“But no place in the world is going through the change and initiatives we are witnessing here in the region,” Nowson said.

“Neom is a case in point. That is why I strongly believe in the potential of AI to support and help accelerate both production and consumption of renewable energy and enable the region to become a world leader on that front.”

In the near future, Nowson anticipates increasing investments in AI application in renewable energy, not just for deployment but also in research and development.

“This could be through material science for more efficient solar cells, exploration of biofuels, or using complex simulations to understand how to run our cities in the most environmentally efficient manner,” he said.

A second report by McKinsey, “Global Annual Energy Perspective,” which offers a detailed outlook across 146 countries, provides more proof that energy systems around the world are going through rapid transitions.

The study anticipates a significant rise in energy demand in the Middle East due to population increase, economic expansion and industrial development.

“The region also has one of the highest energy intensities, both on a per capita basis as well as a per unit of GDP basis,” Majiti said.

“This results in a higher potential for savings from energy efficiency from households in the Middle East.”

To meet the projected higher energy demand, significant capital investments have been made by Middle East governments and the private sector.

More attention is now being given to energy efficiency as governments take action through efficiency programs, prompting consumers to use different appliances.

“Consumers are becoming more aware of energy efficiency to help reduce their bills,” Majiti said. “The good news is that energy demand will still grow, and energy is a key ingredient of economic growth.”

Nevertheless, “Global Annual Energy Perspective” estimates lower future growth rates for energy in the Middle East, compared with historical data. This suggests that conservation efforts are leading to changes in energy-use behavior that are resulting in a positive impact on energy demand.

“On the supply side, the biggest evolution we are seeing is the increasing role of renewables in the energy mix in the Middle East,” Majiti said.

“Globally, renewables have already started to accelerate, contributing to a significant share of the energy mix.”

Greek town bets on slow tourism to overcome virus

Updated 12 August 2020

Greek town bets on slow tourism to overcome virus

  • The pandemic is an opportunity to promote alternative tourism, fishing tourism

PREVEZA, Greece: Yannis Yovanos scans the waters of the Ambracian Gulf with his binoculars for dolphins shooting into the air before curving back down into the sea.

His early warnings prompt just a dozen tourists on the deck of Yovanos’ small boat to scramble for their smartphones, hoping to secure a snap of the aquatic mammals’ aerial acrobatics.

Officials in his home town of Preveza hope that it’s just this kind of small, family-run business that will help them overcome the coronavirus’ impact on travel — while sparing the region the environmental impact and economic distortions of the mass tourism more common on Crete or the Ionian islands.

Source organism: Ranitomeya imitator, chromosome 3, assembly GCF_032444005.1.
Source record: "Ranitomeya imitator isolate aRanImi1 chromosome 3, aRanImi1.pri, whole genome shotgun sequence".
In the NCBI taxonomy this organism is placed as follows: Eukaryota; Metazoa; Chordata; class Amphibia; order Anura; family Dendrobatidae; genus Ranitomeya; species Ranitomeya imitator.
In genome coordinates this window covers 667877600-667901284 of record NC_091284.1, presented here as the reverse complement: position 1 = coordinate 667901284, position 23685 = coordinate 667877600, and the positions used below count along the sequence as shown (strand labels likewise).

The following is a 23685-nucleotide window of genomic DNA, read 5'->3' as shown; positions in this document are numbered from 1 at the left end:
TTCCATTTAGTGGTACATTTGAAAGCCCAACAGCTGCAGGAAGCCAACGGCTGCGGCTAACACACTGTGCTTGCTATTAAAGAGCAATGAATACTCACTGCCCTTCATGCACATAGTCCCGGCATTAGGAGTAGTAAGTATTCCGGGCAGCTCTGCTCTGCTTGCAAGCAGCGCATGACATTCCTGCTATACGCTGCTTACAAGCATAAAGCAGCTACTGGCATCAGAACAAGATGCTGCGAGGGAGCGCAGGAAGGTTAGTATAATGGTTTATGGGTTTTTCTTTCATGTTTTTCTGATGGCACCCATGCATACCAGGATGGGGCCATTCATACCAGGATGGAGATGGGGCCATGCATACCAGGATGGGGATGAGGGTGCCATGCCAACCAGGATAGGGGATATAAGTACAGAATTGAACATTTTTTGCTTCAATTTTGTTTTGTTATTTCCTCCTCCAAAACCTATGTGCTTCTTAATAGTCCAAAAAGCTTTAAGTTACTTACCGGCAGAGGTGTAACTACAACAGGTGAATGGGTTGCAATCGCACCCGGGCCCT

“We don’t want to stay all day on a beach, we’re looking for a different experience,” said Dutch tourist Frederika Janssen.

“The pandemic is an opportunity to promote alternative tourism, fishing tourism,” as well as local life and culture “directly related to the natural resources that date from Antiquity,” said Constantin Koutsikopoulos, who heads the agency charged with managing the Ambracian Gulf.

Inside the gulf is a protected wetlands park, some 400 sq. km that is one of Europe’s Natura 2000 wildlife diversity regions.

One hundred and fifty dolphins, loggerhead sea turtles and 300 species of aquatic birds including the rare Dalmatian pelican live in the lagoons and reed beds of the gulf.

Nestled between green hills, the Ambracian Gulf is fed by rivers descending from the mountains of the Epirus region of northwestern Greece.

Yovanos’ hometown guards the little strait that connects the gulf with the Ionian Sea.

Dolphin watching trips like these mean “I am realizing my dream of living the life of a fisherman among our natural riches,” said the 49-year-old from behind a greying beard.

For Greece as a whole, a gamble on reopening its borders to tourists as early as June appears to have paid off for now.

New coronavirus cases have appeared only slowly since then, with fewer than 6,000 cases and just over 200 deaths nationwide from the pandemic.

Although Preveza has opted for a slower, more family-oriented approach to travel compared to better-known Greek destinations, it hasn’t renounced Mediterranean holiday clichés altogether.

With the sector suffering a big hit from the coronavirus epidemic, Preveza city officials launched a promotional campaign, securing the title of safest place for a European beach holiday from website European Best Destinations.

“Monolithi beach, the main beach of Preveza, is ... the longest one in Europe... you won’t have to struggle to get a nice spot, fix your beach umbrella and spend relaxing days in the sun,” it wrote.

And new infrastructure in the shape of a marina has helped draw sailors away from packed ports on the islands.

“Preveza is the right place compared to Corfu which is a very nice island but very crowded,” said Nick Ray, a British businessman, from the deck of his yacht that had put into the town’s port.

With its fishing and fish farming, the Ambracian Gulf is already the region’s economic motor.

Sustainable, environment-focused tourism should give the authorities even more reason to deal with the threats to the gulf such as pollution, poaching and illegal fishing.

There’s even something for ancient history buffs in the ruins of Nicopolis, founded by Caesar Augustus in honor of his naval victory nearby in 31 BC, where some Roman mosaics are still preserved.